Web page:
24. New Criminals
    Well, apparently the PMO is about to criminalize a whole swathe of Canadians, and hand over control of the media/propaganda market over to the Americans, in one fell swoop. This is a tough choice, because I really do favour an open market, and Harper’s gang are supposed to represent this, but if this goes through as anticipated, it will be utterly destructive to the Canadian fabric. Personally, I have no intention of toeing the line that Harper is being instructed to draw, and the first order of business will be to replace him and his.

  25. timing
    If i wanted to pass a bill with the least amount of noise from students and others in that demographic i would table it precisely at this time of year.

  26. Paul Turnbull says:

    It does work
    For all of those giving up because you think we can’t make a different, I would note that in the absence of people speaking out we’d already have a bill and the secret provisions of ACTA would have passed in WIPO years ago. In fact the whole reason for the secrecy surrounding ACTA was to try and avoid public outcry. We may not change their minds but we can make them back down due to their innate fear of bad press.

    Write, call, tell your friends and recognize that they will likely keep trying to pass nightmares like this, we just have to outlast them. :)

  27. No news here, unfortunately
    “Months of public debate over the future of Canadian copyright law were quietly decided earlier this week, when sources say the Prime Minister’s Office reached a verdict over the direction of the next copyright bill.”

    Sorry, this was decided much earlier. Remember a few months ago when the minister, during question period, was asked about ACTA overriding our copyright laws and his response that ACTA would work within the framework?

    Well, there you have it.

    Disgusted from the hypocrisy and charades up there.

  28. chortick says:

    Effective communication with elected officials
    http://www.ted.com/talks/omar_ahmad_political_change_with_pen_and_paper.html

    Five minutes invested in this TED talk will reveal how to write effective letters to elected officials. It will also reveal why other modalities are less effective.

  29. Does anyone have a template?
    I’d like to send in a letter to my MP, and was wondering if anyone can make available one they have written to use as a template or starting point? Thanks.

  30. Yet another reason
    to vote none of the above on the ballot (as if I didn’t have sufficient reason already).

    Mark. It is 6 weeks until introduction of the bill… it’ll take months to get it through committee, etc. We do have time. You are correct that the chances that it’ll be removed by a future government are slim (I can still remember Cretien promising to scrap the GST). The timing is interesting, however. I seem to remember talk of the opposition defeating the government this fall; so the chances are that introducing the bill at that time would do something to shut up the USTR while in all likelihood guaranteeing that it would die on the order paper when the government falls… or serve as a poison pill if the LPC forms a minority backed by the NDP and BQ.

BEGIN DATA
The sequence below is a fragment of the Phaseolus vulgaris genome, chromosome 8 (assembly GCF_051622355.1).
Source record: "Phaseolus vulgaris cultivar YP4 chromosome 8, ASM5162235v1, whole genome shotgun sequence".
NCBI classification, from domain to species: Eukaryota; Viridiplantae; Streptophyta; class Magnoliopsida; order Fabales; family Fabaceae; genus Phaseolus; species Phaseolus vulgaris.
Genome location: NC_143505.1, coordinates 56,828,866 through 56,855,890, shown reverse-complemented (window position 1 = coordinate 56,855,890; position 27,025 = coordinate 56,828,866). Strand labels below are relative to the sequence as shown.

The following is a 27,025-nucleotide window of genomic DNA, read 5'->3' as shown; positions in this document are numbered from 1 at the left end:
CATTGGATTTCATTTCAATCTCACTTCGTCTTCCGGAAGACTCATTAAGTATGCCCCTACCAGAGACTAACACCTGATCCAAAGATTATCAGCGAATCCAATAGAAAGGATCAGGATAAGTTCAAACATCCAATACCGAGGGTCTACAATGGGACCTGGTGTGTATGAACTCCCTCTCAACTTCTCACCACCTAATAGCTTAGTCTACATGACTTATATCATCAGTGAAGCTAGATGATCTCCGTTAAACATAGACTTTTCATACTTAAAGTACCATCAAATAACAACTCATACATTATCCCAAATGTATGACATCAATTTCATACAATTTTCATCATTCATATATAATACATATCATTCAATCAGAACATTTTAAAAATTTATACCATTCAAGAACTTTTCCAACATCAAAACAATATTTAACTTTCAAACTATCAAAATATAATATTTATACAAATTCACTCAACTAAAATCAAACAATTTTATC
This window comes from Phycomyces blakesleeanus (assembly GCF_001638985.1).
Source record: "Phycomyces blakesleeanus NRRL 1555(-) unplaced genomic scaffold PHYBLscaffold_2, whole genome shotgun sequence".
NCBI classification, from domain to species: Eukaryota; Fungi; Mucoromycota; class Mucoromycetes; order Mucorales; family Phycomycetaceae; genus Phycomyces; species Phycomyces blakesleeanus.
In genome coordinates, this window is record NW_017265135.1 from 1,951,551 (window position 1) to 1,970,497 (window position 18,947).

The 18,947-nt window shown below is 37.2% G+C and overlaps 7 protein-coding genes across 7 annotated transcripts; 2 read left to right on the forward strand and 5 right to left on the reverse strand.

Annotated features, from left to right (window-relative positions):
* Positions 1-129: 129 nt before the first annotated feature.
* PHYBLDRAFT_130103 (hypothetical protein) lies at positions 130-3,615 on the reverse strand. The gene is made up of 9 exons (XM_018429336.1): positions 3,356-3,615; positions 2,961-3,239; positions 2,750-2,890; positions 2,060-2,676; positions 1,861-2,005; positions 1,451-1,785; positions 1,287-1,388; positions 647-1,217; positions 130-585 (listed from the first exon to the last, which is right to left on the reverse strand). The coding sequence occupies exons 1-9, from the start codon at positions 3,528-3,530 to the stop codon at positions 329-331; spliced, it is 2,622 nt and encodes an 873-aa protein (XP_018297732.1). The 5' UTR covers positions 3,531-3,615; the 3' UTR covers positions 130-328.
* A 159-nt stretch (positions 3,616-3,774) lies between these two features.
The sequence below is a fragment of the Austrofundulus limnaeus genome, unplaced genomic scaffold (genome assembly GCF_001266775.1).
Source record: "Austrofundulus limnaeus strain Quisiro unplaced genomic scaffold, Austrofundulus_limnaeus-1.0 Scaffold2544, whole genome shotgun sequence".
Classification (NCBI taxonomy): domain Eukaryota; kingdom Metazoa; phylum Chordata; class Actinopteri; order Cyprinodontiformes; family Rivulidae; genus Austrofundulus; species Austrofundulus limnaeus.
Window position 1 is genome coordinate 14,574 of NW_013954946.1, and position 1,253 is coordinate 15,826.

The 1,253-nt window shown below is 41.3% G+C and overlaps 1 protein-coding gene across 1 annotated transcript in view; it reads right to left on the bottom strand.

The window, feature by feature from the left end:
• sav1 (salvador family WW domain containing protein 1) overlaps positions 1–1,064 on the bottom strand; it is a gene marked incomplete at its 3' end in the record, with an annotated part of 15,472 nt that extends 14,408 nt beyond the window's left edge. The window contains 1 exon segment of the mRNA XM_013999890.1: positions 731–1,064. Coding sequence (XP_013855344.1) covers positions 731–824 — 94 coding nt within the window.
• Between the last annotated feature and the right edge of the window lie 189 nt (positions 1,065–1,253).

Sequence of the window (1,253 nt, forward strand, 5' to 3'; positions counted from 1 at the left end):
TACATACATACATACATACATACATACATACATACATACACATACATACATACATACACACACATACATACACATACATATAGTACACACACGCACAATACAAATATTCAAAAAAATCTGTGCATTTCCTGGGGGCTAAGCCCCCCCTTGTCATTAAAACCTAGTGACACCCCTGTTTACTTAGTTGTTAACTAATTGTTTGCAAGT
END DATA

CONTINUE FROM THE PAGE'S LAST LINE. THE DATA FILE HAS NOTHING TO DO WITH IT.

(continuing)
@Carl: Well put. Anyone remember John Nunziata? Ejected from the LPC caucus for the crime of voting against the party in a whipped vote (and the LPC was a majority government at the time, his vote against did nothing but embarrass the PM). In Canada, the theory is we have representative democracy. Yeah, right. The MP doesn’t represent the wishes of his/her constituency, they represent the wishes of the party, except in the few cases where the party allows a free vote. In a minority government it is even worse.

  31. Sean Carney says:

    For those dealing with the Bloc
    I read in Give Up’s comment that his Bloc MP won’t read English correspondence. All controversial language issues aside, I recommend the use of an online translation service to email said MPs. While it may not be perfect French, it is still French and better than nothing.

    Google Translate: http://translate.google.com/#en|fr|

  32. joah_@hotmaill.com says:

    The only the to do:
    The only thing to do is boycott: stop the machine by dismantling. Take all our cds and dvds and destroy them. Stop going to the movies. By means of solidarity and constraint we will stand up for what we believe in and stop being a puppet society.

  33. Clear Writerz says:

    Thanks chortick!
    Thank you for that link… it think well written letter would do us good if we’re going to mount a six week letter writing campaign.

  34. Enough…
    I hate to admit it, when I was young I was an idealogue. I believed I could change the world if I worked with my elected officials. I felt I could make a difference if I spoke my mind.

    Sadly our parent’s generation are so entrenched and so backwards and the current regime is so ignorant and so arrogant it doesn’t seem to matter any more. It’s a sad state of affairs but democracy is dead. If the 15 year old me saw the 35 year old me he would cry.

  35. chupacabra says:

    Dinosaurs
    The industry is a dying dinosaur, trying to claw its way out of the coffin.
    They are trying so hard to kill off the digital revolution.
    You all fret, don’t fret, people like me will always find a way to circumvent the DRM and we will never pay for the trash they are trying to peddle.
    Revolt… download, share with your friends, then soon enough their profit margins will shrink and dwindle and they will not be able to afford these lobbyists and lawyers.